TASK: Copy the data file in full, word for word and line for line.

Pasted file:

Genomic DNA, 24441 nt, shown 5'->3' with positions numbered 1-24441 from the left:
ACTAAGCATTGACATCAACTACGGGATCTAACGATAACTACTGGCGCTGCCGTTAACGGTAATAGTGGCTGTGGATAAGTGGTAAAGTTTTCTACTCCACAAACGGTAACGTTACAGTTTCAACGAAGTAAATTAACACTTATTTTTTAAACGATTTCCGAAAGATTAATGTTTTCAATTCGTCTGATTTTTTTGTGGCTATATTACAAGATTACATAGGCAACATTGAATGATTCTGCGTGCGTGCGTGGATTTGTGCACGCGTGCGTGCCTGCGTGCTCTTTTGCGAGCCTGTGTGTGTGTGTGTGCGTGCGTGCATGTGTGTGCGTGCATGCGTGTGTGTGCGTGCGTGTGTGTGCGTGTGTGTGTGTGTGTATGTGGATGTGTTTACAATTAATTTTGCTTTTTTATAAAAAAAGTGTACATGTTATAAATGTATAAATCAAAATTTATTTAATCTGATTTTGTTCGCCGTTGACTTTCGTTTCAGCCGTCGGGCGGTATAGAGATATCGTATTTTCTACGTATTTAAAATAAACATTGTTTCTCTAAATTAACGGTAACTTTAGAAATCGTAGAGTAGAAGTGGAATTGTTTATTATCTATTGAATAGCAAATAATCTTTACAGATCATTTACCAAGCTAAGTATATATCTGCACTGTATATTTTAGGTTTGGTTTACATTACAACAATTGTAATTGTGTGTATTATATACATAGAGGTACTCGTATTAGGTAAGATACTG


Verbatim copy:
Genomic DNA, 24441 nt, shown 5'->3' with positions numbered 1-24441 from the left:
ACTAAGCATTGACATCAACTACGGGATCTAACGATAACTACTGGCGCTGCCGTTAACGGTAATAGTGGCTGTGGATAAGTGGTAAAGTTTTCTACTCCACAAACGGTAACGTTACAGTTTCAACGAAGTAAATTAACACTTATTTTTTAAACGATTTCCGAAAGATTAATGTTTTCAATTCGTCTGATTTTTTTGTGGCTATATTACAAGATTACATAGGCAACATTGAATGATTCTGCGTGCGTGCGTGGATTTGTGCACGCGTGCGTGCCTGCGTGCTCTTTTGCGAGCCTGTGTGTGTGTGTGTGCGTGCGTGCATGTGTGTGCGTGCATGCGTGTGTGTGCGTGCGTGTGTGTGCGTGTGTGTGTGTGTGTATGTGGATGTGTTTACAATTAATTTTGCTTTTTTATAAAAAAAGTGTACATGTTATAAATGTATAAATCAAAATTTATTTAATCTGATTTTGTTCGCCGTTGACTTTCGTTTCAGCCGTCGGGCGGTATAGAGATATCGTATTTTCTACGTATTTAAAATAAACATTGTTTCTCTAAATTAACGGTAACTTTAGAAATCGTAGAGTAGAAGTGGAATTGTTTATTATCTATTGAATAGCAAATAATCTTTACAGATCATTTACCAAGCTAAGTATATATCTGCACTGTATATTTTAGGTTTGGTTTACATTACAACAATTGTAATTGTGTGTATTATATACATAGAGGTACTCGTATTAGGTAAGATACTG